AF: Of course, it sounds like something from Texas to me, you know. When I played with Roscoe, we used a Latin thing. When I played with Kalaparusha, I played little nursery rhyme things. Everything's useful, it just depends on the person.

AAJ: It's interesting because in any other music, if it were not the three or four of you, neither piece would work on its own.

AF: The thing is, man, I try to set up something that's gonna swing even if it's not a swingin' thing. Everything I play is around that cymbal pattern; it may be broken up but that's what swing is about, believe it or not, it's that pattern. As much as I slow it down, I'm always using that particular thing, because that's like the jazz clave and the American clave.

AAJ: It's leaner and faster.

AF: That's American. People talk about Latin jazz or European jazz, but we play American music. I can play these other things, but it's not me—I wasn't raised around it, you know. There's too much in American music to be dealing with something else, I think.

AAJ: Well, some of those things that are quintessentially American are circumvented by other structures —

AF: When you think of what most of the music's creators have done, Charlie Parker wasn't known as a writer, but a player. Coleman Hawkins, John Coltrane, Sonny Rollins—these were players, improvisers. The swing is always there—like Monk—and they dealt with what they dealt with. Those changes in the music from Cecil Taylor and Ornette Coleman, it all had that swing. You could put a tinka-ting tinka- ting tinka-ting against it, and it would swing!

AAJ: Sunny Murray had his Acoustical Swing Unit in the late '60s, and it does swing as dense as it gets—you can tap your foot to it. You can tap both feet and in many different directions, but it's still a tap.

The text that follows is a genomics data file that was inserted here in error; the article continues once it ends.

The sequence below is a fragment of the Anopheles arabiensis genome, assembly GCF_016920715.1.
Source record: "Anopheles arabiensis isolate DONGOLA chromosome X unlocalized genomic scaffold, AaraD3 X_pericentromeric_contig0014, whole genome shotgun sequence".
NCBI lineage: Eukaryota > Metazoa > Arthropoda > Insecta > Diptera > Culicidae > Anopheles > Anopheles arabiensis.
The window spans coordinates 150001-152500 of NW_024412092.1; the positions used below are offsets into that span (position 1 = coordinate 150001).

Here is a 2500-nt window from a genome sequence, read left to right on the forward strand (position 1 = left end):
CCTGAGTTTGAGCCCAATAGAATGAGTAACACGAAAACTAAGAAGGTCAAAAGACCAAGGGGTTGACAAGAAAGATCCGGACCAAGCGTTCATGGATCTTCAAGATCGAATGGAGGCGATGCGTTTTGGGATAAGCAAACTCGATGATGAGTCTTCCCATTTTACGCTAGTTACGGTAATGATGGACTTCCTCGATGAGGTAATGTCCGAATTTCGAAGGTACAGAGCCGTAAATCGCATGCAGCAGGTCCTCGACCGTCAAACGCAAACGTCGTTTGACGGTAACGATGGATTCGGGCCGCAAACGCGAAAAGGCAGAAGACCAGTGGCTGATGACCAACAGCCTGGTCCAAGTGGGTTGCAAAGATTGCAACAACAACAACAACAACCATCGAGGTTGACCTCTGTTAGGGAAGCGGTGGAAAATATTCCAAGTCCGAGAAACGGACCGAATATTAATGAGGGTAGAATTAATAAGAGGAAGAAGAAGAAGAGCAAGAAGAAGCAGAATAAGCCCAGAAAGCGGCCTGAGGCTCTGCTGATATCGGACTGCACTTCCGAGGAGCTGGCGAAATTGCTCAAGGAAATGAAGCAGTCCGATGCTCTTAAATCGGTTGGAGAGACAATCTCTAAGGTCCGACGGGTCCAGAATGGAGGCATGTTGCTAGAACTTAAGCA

AF: Yeah, that's right. Max once said "all music is in 1/1 time," which is quarter-notes. You can think of three—one-two-three, one-two-three—and I think of ping-pong. Ping-pong, ping-pong—but when you're playing two beats in a three-beat phrase, it's a quarter-note thing. It loosens it up, though [gives audio example].

Alvin FielderAAJ: You can fit a lot of things into that space.

AF: In the space, that's it. You have more space to deal with. Elvin would play triplets, but he could do it in four or three or whatever. Most musicians prior to Elvin could only deal with quarter notes; Elvin just loosened it up. I think of creative music as an extension of bebop. When you think of bebop, that music revolutionized the whole world of TV music, movie music, Broadway music—all of that came out of bebop, the extension of chords and rhythms and so forth.

AAJ: But my attraction to it has a lot to do with these spaces—whether to fill them or not, and how to do it—there is a constant motion whether or not it's perceptible as being fast or slow. Like I said, there are so many directions that one can tap one's feet.

AF: Everybody has a different rhythm; everybody has a different body rhythm. In the symphony, you practice to get that. In jazz, you practice the music but still it comes from within you, it's a spiritual thing. And that's the thing about America. We tend to be a little more spiritual, I think, than most other people. The people of East India, for example, they talk about it and play their ragas, but it's not like this music. People are knocked out by certain other music, but I'm knocked out by Bird, Bud Powell, Cecil, William Parker, and Duke Ellington.

AAJ: It's often said that in Western art music, there's classical music and jazz. I've never had much attraction myself to through-composed music.

AF: Well, I listen to Mahler and Takemitsu, and I love classical music and European music, and I love the way the Japanese write music too. But it's different stuff. I listen to a lot of classical music, but jazz—American music makes me dance and I can't dance. Trane makes me move, and Elvin makes me move! They really do—and I never learned to dance (I never wanted to learn), but when I hear Monk tunes, I automatically jump up!

[Author's Note: Thanks to Alvin Fielder and Dave Dove of Nameless Sound for making this interview possible.]